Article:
Loading ...
Sorry, an error occurred while loading the content.

Review of a new computer tool

Expand Messages
  • Christopher Miller
    For those interested in urban design tools, a review of CityCAD software at Planetizen: http://www.planetizen.com/node/39940
    Message 1 of 1 , Aug 3, 2009
      For those interested in urban design tools, a review of CityCAD
      software at Planetizen:



      Visualizing and Analyzing Plans with CityCAD

      30 July 2009 - 9:00am
      • Charles A. Donley, AICP
      Planning technology expert Charles A. Donley reviews a new piece of
      software that combines the worlds of Computer-Aided Design and
      Geographic Information Systems to help site planners visualize and
      analyze their plans.

      CityCAD is a conceptualization tool for urban design. The standalone
      software integrates simple drawing tools with impact analysis. CityCAD
      combines elements of Geographic Information Systems and Computer-Aided
      Design, targeting the interests of site planners without a lot of
      extraneous features and functions.

      CityCAD offers a tool for exploring urban design concepts and
      evaluating the impact of a plan. You can design streets, massing, and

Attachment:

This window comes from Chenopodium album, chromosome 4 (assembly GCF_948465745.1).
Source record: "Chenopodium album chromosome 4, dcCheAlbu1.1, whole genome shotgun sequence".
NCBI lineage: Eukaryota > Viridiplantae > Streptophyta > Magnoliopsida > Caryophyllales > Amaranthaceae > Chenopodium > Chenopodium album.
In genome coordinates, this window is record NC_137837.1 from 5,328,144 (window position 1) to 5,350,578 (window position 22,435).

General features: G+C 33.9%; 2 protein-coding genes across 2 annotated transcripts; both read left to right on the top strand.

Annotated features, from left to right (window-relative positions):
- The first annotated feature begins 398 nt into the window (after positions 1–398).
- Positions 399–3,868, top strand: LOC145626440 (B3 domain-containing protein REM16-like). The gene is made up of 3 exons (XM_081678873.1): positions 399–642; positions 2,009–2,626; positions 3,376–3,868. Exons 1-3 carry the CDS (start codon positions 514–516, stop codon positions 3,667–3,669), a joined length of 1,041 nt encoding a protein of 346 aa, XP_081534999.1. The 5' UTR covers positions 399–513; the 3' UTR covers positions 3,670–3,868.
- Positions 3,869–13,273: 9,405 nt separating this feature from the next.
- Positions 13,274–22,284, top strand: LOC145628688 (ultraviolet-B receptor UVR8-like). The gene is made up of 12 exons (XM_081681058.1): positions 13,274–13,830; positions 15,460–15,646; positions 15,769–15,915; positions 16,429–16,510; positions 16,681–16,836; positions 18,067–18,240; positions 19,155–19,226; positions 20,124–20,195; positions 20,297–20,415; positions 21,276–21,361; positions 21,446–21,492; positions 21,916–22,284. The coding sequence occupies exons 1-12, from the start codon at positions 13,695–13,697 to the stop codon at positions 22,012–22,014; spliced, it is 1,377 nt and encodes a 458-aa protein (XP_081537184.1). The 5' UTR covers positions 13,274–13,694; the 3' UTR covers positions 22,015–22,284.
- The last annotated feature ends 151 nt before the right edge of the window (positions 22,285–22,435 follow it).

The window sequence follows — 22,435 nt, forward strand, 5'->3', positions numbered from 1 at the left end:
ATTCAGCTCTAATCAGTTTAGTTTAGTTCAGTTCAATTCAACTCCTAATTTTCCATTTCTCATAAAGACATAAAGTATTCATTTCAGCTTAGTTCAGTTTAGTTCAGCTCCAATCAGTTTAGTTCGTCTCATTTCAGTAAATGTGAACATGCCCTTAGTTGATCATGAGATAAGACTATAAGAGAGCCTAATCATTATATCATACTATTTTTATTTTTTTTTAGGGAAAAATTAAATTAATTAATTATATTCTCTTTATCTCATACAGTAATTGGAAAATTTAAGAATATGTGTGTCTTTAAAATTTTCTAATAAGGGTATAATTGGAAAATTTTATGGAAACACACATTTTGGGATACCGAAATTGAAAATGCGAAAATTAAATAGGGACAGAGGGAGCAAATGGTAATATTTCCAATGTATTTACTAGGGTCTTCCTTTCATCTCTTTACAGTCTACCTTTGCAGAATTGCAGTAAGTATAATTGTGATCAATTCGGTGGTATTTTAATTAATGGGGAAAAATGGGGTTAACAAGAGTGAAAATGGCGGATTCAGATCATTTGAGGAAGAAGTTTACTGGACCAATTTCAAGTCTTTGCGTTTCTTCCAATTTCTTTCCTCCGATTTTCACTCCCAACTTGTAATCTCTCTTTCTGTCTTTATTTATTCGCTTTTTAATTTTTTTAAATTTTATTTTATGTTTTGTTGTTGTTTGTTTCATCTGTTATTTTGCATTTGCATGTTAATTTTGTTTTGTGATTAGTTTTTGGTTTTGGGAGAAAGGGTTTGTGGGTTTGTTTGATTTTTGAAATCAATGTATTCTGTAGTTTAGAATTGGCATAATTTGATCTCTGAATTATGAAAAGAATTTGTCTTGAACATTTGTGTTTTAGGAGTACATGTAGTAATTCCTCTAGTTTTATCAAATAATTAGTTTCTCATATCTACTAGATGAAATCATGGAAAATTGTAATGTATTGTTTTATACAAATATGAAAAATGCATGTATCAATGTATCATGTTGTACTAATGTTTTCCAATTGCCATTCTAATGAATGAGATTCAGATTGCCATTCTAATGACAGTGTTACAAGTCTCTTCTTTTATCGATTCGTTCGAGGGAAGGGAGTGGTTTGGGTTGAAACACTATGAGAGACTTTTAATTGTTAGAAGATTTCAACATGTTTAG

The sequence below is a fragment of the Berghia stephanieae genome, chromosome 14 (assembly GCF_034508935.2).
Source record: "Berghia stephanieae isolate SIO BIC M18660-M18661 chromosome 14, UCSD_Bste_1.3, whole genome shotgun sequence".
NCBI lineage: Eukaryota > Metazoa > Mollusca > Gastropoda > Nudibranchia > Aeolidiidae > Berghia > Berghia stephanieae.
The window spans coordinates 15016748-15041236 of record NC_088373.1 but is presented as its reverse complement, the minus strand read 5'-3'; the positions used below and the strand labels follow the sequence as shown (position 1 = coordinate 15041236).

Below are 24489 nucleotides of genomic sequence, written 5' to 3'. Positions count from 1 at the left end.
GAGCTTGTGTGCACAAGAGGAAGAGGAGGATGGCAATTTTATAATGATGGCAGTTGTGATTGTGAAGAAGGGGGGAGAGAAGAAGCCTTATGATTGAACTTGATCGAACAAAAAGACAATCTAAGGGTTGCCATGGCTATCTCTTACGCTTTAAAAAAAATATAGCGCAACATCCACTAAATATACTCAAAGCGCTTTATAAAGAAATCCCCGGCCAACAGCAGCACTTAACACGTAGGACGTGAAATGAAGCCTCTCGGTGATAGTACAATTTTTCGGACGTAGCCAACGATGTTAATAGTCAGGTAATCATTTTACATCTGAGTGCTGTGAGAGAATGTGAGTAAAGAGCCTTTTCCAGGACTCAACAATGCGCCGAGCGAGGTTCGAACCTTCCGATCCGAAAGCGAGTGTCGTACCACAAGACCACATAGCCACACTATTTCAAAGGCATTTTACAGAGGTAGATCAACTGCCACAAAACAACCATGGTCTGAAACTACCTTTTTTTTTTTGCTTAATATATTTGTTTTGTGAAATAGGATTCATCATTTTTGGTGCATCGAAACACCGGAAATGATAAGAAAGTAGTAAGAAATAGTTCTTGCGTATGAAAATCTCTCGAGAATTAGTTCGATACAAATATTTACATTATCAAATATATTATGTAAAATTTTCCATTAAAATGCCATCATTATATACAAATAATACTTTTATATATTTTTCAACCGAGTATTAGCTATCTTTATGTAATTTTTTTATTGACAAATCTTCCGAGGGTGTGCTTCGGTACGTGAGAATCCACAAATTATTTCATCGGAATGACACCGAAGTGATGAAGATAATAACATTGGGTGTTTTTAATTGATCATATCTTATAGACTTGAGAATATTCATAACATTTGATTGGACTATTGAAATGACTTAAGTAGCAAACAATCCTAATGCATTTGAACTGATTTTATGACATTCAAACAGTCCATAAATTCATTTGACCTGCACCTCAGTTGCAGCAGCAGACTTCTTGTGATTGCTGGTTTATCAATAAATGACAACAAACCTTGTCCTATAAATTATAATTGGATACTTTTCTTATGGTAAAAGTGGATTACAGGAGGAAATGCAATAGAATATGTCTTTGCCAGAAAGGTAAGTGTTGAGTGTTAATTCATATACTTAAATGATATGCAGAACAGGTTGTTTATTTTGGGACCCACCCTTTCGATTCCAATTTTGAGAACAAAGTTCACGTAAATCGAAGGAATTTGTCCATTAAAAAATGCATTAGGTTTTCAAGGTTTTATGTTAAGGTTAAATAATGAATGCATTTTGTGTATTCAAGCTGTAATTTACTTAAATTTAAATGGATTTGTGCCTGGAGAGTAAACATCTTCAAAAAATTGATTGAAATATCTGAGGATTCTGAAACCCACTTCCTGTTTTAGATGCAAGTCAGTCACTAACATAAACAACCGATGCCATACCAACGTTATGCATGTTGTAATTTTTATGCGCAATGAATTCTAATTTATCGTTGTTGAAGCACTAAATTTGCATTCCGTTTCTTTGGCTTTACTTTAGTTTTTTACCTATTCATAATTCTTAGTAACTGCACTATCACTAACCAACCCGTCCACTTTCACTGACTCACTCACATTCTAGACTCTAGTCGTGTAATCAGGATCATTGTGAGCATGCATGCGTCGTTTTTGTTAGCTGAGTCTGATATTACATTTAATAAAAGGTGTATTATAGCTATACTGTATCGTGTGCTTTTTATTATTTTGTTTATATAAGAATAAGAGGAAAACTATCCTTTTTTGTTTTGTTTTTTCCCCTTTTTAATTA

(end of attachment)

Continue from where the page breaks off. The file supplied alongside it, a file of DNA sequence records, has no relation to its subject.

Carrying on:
density while concurrently calculating floor areas, costs, emissions
      and other factors.

      The main display of CityCAD.
      The CAD acronym in the product name acknowledges the software
      developer’s orientation: they wanted a simple design tool. But they
      also wanted a smart tool to measure the impacts of a project: this is
      GIS. The software is a hybrid of GIS and CAD, wisely adapted to urban
      design, yet there is little acknowledgement of the GIS relationship.

      But the software approaches the CAD-GIS hybrid in a user-friendly way.
      Users sketch in streets to define blocks, assign land uses and
      densities, and then identify potential impacts in real time. CityCAD
      automatically generates a plan based on user defined design standards.
      A simple street centerline generates pavement, sidewalks, setbacks and
      trees from a selected cross section. Relocating the centerline
      recalculates the block area, dwelling units, non-residential space,
      and the associated impacts. Resetting density, unit dimensions or
      total units recalculates the other parameters.

      Project drawing is done in a simple 3D perspective view, an important
      feature for those unskilled in translating a flat map into the real
      world. The resulting image is cartoonish, not photo real. Creating
      more complex geometry requires imports from other software such as
      AutoCAD or SketchUp.

      CityCAD can import AutoCAD files, but the typical complexity of CAD
      drawings limits their usefulness in this decidedly less sophisticated
      software. If you have a CAD drawing that you’d like to use, it may
      make more sense to import only a few basic elements. For example,
      maybe you just import the street centerlines, eliminating most of the
      lines, points and labels. Alternatively, you could import a site plan
      as an image and digitize in the streets. The drawing process in